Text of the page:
One possible criticism of these experiments (apart from the unavoidable small numbers) is that the animals were never trained for more than 24 trials : but future experimenters with unlimited time at their disposal should recall the important finding of Sutherland & Muntz (1959) that in a simultaneous training situation learning is virtually complete after only 10 pre-training trials on the positive shape. Our results with the brightness discrimination bear this out fully and suggest that increasing the number of trials would not improve scores.
The demonstration for the first time that, in a discrimination learning situation, octopuses confuse hues with greys of equal brightness (to a human observer using rod vision) is important presumptive evidence for colour blindness (Autrum & Thomas, 1973)-Obviously one could go on indefinitely trying to demonstrate whether octopuses are colour blind, comparing a whole range of different greys and hues, using very large groups of animals and perhaps developing more subtle training methods (see for example Sutherland, et al. 1963). Ideally, too, one would use lights instead of paints ; one recent investigator has made a start in this direction, although unfortunately he examined one individual only (Roffe, 1975). The brief experiment reported here, however, suggests that much further expenditure of time and effort would be unprofitable. These results support our earlier behavioural findings (Messenger et al. 1973) and those of Roffe (1975) and are in agreement with a body of morphological (e.g. Cohen, 1973), biochemical (e.g. Hara & Hara, 1972) and physiological (e.g. Hamasaki, 1968 a, b) data from a variety of cephalopods. Taken together, these make it increasingly less likely that octopuses have colour vision.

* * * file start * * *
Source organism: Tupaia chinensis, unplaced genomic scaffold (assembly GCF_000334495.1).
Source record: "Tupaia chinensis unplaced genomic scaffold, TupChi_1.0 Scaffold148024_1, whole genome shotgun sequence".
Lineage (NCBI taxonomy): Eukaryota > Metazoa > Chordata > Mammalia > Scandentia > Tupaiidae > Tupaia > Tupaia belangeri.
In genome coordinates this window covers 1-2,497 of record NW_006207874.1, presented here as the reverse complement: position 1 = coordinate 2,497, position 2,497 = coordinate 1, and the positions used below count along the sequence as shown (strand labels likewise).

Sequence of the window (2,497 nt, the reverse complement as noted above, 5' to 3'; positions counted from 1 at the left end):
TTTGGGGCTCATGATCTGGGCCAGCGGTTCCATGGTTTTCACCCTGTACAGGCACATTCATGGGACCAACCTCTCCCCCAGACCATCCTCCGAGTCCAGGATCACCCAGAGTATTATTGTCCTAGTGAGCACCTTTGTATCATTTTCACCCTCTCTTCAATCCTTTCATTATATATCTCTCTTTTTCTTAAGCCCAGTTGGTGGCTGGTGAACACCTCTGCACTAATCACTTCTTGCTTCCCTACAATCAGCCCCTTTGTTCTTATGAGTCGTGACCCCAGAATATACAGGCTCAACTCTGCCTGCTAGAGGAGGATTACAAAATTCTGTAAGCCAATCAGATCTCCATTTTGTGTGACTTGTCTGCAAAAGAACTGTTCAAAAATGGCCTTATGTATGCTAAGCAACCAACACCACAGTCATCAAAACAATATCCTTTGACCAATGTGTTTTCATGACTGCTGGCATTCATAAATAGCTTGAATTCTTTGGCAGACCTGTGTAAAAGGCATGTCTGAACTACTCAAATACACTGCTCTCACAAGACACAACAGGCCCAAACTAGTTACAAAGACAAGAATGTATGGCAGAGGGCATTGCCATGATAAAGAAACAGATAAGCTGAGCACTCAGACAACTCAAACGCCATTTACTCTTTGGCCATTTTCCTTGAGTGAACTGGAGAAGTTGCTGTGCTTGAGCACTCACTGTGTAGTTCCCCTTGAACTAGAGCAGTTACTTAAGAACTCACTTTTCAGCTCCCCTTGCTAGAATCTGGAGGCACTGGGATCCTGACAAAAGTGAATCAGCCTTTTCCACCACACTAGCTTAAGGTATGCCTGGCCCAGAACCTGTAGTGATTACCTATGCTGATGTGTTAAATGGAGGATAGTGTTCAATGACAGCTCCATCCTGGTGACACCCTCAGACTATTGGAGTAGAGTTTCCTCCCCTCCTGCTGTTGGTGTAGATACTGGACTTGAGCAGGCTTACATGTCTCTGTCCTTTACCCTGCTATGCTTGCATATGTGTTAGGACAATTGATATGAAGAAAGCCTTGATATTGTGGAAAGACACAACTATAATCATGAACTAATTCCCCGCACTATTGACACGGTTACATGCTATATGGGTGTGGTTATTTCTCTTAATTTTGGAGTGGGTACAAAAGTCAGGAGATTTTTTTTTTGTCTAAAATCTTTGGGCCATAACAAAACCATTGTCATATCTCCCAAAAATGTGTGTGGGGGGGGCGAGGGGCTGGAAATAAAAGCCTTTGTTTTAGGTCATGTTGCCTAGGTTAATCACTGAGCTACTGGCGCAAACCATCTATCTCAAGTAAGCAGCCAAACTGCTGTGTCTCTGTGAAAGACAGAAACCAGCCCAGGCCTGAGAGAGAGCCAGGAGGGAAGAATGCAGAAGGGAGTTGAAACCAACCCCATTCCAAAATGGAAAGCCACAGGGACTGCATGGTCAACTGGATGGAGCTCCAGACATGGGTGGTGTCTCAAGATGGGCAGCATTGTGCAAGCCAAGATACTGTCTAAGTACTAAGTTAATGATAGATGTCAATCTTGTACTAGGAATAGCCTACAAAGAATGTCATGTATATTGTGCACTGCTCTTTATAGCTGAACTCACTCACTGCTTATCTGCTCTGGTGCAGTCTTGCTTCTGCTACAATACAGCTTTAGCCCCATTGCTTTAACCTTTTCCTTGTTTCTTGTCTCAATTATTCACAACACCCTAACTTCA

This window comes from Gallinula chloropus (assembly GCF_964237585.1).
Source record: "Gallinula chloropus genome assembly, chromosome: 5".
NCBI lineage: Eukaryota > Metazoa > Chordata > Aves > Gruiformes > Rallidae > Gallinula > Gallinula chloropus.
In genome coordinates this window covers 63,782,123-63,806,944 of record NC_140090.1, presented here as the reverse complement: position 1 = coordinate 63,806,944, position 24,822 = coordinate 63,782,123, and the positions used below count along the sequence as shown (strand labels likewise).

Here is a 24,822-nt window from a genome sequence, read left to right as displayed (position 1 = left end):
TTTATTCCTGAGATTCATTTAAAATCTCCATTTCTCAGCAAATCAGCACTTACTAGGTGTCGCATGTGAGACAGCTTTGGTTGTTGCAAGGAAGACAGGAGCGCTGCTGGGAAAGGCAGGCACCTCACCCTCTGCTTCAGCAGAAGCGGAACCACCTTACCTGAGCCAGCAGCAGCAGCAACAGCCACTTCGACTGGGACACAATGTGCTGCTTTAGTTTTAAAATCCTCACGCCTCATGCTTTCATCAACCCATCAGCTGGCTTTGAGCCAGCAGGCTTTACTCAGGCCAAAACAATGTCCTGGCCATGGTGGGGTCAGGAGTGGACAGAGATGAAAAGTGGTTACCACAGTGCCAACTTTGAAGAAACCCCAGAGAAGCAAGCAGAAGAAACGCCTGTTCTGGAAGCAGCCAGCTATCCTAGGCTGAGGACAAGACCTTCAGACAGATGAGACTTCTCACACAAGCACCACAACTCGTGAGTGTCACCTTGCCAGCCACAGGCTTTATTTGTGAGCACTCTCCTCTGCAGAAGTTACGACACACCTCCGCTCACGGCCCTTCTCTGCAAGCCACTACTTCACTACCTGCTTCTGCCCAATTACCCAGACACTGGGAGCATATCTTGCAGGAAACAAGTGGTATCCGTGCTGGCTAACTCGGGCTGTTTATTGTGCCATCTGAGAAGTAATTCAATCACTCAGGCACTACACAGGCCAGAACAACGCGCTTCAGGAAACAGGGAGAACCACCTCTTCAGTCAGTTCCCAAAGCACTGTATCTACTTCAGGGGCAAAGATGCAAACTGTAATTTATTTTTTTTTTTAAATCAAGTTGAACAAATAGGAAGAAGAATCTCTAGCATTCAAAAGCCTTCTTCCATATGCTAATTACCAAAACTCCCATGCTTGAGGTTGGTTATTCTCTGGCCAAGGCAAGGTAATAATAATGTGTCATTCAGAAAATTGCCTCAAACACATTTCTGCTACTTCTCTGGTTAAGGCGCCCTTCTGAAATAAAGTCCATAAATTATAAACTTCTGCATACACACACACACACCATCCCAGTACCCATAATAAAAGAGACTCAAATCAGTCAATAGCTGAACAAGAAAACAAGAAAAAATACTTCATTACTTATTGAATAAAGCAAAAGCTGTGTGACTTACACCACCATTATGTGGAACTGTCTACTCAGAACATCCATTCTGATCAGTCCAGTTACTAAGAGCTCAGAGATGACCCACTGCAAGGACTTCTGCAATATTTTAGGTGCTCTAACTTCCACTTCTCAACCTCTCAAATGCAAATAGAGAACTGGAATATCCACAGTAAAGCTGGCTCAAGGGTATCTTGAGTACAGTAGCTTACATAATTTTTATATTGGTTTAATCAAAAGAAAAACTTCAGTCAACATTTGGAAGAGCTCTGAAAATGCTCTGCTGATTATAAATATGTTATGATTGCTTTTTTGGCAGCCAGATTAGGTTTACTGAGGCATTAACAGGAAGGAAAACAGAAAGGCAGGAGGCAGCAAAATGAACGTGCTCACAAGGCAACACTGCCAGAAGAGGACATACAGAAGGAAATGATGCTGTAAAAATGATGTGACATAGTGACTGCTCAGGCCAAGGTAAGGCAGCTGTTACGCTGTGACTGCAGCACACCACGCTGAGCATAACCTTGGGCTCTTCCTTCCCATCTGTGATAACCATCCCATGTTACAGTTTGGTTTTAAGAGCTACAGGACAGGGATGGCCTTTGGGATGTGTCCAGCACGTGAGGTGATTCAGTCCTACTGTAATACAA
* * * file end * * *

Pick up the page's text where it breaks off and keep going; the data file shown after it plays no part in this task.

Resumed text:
It is a pleasure to thank the Director and staff of the Stazione Zoologica for their facilities and the S.R.C. (B/RG/7281) for financial support.
By reflectance spectrophotometry (Unicam Sp 735).
According to Color Aid specification.
The vertical was made positive because it is difficult to reverse this preference without administeration shocks, a which we were unwilling to do since it depresses the level of attack (Sutherland & Muntz, 1959)